This week at SCOTUS: The Supreme Court denied the petition for review in Easton v. United States, No. 12-210 last week. The petition for review in Behenna v. United States, No. 12-802 was added to the February 15, 2013, conference. I’m not aware of any new petitions in military justice cases, leaving just two active petitions:
- Ali v. United States, No. 12-805 (pending a response from the SG (due February 4))
- Behenna v. United States, No. 12-802 (pending conference on February 15)
This week at CAAF: CAAF will hear oral argument in four cases this week. On Tuesday, January 22, 2013, beginning at 9:30am, the court will hear argument in United States v. Holsey, No. 12-0597/AR, followed by United States v. Riley, No. 11-0675/AR. On Wednesday, January 23, 2013, beginning at 9:30am, the court will hear oral argument in United States v. Mott, No. 12-0604/NA, followed by United States v. Castellano, No. 12-0684/MC.
United States v. Holsey, No. 12-0597/AR (CAAFlog case page)
Issue: Whether the military judge abused his discretion when he rejected Appellant’s plea based upon a necessity defense that is neither recognized in military courts nor applicable to Appellant’s case.
United States v. Riley, No. 11-0675/AR (CAAFlog case page)
I. Whether appellant received ineffective assistance of counsel when her defense counsel failed to inform her that she would have to register as a sex offender after pleading guilty.
II. Whether, in light of United States v. Miller, 63 M.J. 452 (C.A.A.F. 2006), there is a substantial basis to question appellant’s guilty plea due to the military judge’s failure to inquire if trial defense counsel informed appellant that the offense to which she pleaded guilty would require appellant to register as a sex offender.
United States v. Mott, No. 12-0604/NA (CAAFlog case page)
I. A lack of mental responsibility defense exists when a mentally diseased accused cannot appreciate the wrongfulness of his conduct. Here, experts testified that appellant’s paranoid schizophrenia and severe delusions created his subjective belief that stabbing the victim was justified. But the military judge and NMCCA adopted an objective standard for “wrongfulness.” What is the appropriate standard in determining whether an accused can appreciate the wrongfulness of his conduct?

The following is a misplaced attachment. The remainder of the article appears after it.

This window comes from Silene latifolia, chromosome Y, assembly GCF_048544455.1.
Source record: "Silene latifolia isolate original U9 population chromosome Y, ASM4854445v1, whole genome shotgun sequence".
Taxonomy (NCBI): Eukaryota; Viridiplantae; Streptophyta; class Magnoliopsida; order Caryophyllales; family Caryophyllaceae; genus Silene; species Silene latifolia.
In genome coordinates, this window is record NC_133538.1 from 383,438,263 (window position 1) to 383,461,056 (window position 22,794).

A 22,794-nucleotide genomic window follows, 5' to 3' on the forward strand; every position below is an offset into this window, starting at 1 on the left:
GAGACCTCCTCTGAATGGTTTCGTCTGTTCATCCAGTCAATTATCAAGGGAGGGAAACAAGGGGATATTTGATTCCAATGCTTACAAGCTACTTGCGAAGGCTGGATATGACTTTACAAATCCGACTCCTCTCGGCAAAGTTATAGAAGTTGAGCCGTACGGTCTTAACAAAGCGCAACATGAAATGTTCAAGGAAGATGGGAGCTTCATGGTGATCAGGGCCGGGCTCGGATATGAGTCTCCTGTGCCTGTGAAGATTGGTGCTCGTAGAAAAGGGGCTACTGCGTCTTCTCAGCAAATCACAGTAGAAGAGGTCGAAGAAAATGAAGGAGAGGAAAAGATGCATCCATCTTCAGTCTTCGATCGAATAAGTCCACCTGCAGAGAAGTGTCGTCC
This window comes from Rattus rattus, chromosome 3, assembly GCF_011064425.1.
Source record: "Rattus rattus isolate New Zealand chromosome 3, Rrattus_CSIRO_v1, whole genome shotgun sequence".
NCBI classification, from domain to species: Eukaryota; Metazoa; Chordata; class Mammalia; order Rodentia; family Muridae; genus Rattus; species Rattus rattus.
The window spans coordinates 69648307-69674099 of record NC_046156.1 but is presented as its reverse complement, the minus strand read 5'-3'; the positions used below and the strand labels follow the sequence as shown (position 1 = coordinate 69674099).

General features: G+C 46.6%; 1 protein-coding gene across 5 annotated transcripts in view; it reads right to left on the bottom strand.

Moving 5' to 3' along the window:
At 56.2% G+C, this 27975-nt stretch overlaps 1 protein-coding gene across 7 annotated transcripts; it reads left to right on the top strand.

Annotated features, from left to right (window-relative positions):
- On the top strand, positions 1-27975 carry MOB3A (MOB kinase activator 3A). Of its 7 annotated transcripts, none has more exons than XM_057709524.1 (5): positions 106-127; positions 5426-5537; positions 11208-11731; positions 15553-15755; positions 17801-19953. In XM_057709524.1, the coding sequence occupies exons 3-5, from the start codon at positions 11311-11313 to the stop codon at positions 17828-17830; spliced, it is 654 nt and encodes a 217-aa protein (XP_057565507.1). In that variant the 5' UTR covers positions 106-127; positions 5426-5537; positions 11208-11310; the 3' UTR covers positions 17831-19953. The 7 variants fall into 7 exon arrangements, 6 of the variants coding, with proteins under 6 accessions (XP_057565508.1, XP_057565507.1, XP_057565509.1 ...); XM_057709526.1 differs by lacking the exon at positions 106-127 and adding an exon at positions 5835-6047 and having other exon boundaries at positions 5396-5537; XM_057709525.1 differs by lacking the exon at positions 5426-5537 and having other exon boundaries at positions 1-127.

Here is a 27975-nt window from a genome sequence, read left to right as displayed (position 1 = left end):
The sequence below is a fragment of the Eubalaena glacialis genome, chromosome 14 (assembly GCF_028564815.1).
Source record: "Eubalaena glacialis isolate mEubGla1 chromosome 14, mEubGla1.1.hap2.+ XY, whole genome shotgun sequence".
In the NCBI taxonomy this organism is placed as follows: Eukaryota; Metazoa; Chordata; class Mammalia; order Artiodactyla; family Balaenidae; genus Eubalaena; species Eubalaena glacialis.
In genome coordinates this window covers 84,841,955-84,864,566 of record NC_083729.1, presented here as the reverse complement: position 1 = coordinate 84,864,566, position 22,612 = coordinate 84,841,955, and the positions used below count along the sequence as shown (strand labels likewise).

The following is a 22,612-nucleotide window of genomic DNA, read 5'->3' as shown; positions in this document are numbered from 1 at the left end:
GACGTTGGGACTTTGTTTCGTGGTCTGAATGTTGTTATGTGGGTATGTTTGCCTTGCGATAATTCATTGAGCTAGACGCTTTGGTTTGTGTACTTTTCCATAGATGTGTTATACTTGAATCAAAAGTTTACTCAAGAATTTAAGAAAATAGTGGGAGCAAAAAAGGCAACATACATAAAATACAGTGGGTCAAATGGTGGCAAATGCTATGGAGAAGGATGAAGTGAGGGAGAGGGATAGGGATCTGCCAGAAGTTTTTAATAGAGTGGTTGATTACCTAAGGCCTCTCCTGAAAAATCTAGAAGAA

II. Under the Fifth Amendment, an accused’s statement to investigators is admissible only if it was obtained with a voluntary, knowing, and intelligent waiver where the accused understands his rights and the consequences of waiving them. Here, expert witnesses testified that appellant could not understand his rights or the consequences of waiving them because of his severe mental disease. Did the military judge err by admitting the statement?
• NMCCA opinion (Mott I)
• Blog post: Second conviction in Mott
• NMCCA opinion (Mott II)
• Appellant’s brief
• Appellee’s (Government) brief
• Appellant’s reply brief
• Blog post: Argument preview
United States v. Castellano, No. 12-0684/MC (CAAFlog case page)
Issue: In Miller v. California, the Supreme Court held that the trier of fact must determine whether judicially-created factors that distinguish between constitutionally-protected and criminal conduct are satisfied. The factors identified in United States v. Marcum are an example of such factors but the lower court held that the military judge must determine whether the Marcum factors are satisfied. Who determines whether they have been satisfied?
This week at the ACCA: The next scheduled oral argument at the Army CCA is on January 31, 2013.
This week at the AFCCA: The Air Force CCA’s website shows no scheduled oral arguments.
This week at the CGCCA: The Coast Guard Trial Docket shows one case pending before the Coast Guard CCA, and scheduled for oral argument on January 30, 2013.
This week at the NMCCA: The next scheduled oral argument at the Navy-Marine Corps CCA is on February 13, 2013.